Be proactive, not reactive

Counsellors are great, but their purpose in life is to help repair damage which has already been done. Sometimes that damage is inevitable and could not have been prevented. Sexual harassment on campus does not fall into that category.

I would set up advice surgeries for people who have been the victims of sexual harassment…” is a reply I’ve heard from more than one aspiring student executive member at an election hustings, answering how they would tackle sexual harassment at the university, and it’s really not good enough.

Even more disturbing, it was near as dammit the response of UK universities chief executive Nicola Dandridge to the NUS survey on sexual harassment.

Ms Dandridge, on September 15, said: “Universities take the welfare of their students very seriously and have internal rules relating to student behaviour. Where students require support, there are a variety of services on hand to listen to students including welfare officers, advice centres and university counselling services.”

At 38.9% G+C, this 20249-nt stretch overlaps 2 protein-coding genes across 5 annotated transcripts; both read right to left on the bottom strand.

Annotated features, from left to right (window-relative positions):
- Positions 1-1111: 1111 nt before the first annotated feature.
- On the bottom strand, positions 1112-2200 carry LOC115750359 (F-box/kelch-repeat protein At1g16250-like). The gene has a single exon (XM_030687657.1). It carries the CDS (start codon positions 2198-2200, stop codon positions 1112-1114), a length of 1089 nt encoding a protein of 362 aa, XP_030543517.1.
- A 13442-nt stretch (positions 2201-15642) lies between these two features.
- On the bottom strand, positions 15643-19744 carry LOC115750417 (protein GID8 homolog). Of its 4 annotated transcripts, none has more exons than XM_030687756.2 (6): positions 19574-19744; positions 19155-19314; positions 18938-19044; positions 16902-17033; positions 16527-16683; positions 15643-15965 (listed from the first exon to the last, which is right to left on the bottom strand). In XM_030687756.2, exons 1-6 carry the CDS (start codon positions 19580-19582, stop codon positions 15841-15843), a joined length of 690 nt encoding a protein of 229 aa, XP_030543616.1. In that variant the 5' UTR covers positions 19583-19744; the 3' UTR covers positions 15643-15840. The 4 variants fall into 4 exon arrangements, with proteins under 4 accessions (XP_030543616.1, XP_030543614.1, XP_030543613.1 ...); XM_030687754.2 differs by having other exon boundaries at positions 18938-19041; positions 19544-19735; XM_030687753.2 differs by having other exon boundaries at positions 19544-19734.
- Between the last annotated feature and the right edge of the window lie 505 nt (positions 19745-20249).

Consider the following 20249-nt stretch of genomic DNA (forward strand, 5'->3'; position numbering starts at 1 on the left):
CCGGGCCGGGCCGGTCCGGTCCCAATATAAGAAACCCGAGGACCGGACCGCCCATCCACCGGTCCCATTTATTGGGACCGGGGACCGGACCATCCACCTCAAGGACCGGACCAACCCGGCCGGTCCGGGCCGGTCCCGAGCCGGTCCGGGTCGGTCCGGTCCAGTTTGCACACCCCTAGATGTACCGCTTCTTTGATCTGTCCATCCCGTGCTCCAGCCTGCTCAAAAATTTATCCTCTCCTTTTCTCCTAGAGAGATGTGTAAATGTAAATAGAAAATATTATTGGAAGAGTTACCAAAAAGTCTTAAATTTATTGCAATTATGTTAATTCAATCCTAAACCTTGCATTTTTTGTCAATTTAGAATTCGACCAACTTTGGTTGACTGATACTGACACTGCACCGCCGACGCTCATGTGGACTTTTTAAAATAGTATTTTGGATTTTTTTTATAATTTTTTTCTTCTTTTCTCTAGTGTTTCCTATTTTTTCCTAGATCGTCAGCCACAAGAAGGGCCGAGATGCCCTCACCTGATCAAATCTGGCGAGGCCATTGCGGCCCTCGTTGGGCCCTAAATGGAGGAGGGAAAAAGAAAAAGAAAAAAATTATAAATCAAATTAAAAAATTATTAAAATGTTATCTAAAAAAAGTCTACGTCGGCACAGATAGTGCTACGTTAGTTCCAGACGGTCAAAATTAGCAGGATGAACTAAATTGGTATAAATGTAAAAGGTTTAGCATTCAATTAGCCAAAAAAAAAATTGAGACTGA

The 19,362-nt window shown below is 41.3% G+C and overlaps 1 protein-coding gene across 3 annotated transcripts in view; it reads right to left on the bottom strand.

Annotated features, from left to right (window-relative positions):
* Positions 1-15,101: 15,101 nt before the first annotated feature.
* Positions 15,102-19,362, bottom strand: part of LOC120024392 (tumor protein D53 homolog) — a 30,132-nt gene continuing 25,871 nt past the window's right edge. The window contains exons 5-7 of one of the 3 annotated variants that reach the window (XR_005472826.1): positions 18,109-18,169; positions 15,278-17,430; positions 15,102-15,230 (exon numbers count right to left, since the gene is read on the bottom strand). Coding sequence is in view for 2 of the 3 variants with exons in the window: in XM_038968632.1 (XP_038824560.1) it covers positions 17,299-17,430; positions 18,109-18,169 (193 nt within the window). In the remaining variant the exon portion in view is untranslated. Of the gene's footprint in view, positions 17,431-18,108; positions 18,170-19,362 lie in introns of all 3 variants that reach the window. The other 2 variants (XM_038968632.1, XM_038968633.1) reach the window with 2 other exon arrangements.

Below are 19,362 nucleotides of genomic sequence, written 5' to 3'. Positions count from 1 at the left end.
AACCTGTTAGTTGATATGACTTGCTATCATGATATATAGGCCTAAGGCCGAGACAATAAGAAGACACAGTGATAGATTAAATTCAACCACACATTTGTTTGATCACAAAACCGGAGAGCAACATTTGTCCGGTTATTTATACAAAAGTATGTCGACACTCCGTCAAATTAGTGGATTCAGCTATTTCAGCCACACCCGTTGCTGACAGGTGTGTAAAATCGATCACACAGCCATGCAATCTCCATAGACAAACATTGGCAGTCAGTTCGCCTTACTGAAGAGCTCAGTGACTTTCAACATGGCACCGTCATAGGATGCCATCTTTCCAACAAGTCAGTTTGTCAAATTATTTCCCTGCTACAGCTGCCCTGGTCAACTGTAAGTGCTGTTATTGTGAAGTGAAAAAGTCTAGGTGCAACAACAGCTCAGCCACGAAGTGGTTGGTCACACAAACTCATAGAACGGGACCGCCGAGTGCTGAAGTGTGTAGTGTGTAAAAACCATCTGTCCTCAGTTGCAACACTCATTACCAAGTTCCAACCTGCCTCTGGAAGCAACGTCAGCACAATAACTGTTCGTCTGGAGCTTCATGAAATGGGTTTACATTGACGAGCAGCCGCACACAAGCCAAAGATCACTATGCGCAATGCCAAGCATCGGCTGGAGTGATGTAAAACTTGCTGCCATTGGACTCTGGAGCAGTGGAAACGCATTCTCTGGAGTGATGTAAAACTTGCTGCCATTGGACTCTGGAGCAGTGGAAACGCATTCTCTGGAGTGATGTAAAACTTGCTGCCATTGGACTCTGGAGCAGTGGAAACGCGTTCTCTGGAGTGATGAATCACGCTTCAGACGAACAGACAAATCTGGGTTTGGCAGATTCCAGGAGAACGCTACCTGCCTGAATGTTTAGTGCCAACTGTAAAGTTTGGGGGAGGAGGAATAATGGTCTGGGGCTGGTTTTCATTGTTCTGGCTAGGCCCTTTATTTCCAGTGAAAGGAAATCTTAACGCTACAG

Personally, I would have thought that someone near the top of the organisation representing every UK university would have a little better understanding of the issue of sexual harassment at British universities than a 21 year old SuperDry wearing, Subway-munching Media Studies undergraduate, but perhaps I’m expecting too much.

NUS President Toni Pearce took a rather different view, and was quoted in the Daily Mail as saying: “Harassment is rife on campus but we still keep hearing from universities that there is no fear, no intimidation, no problem – well this new research says otherwise. Now I say to universities everywhere – the passing the buck approach of “not on my campus” is completely unacceptable.  Students unions and universities must work together to create campuses that are welcoming, safe and supportive to all.” Quite.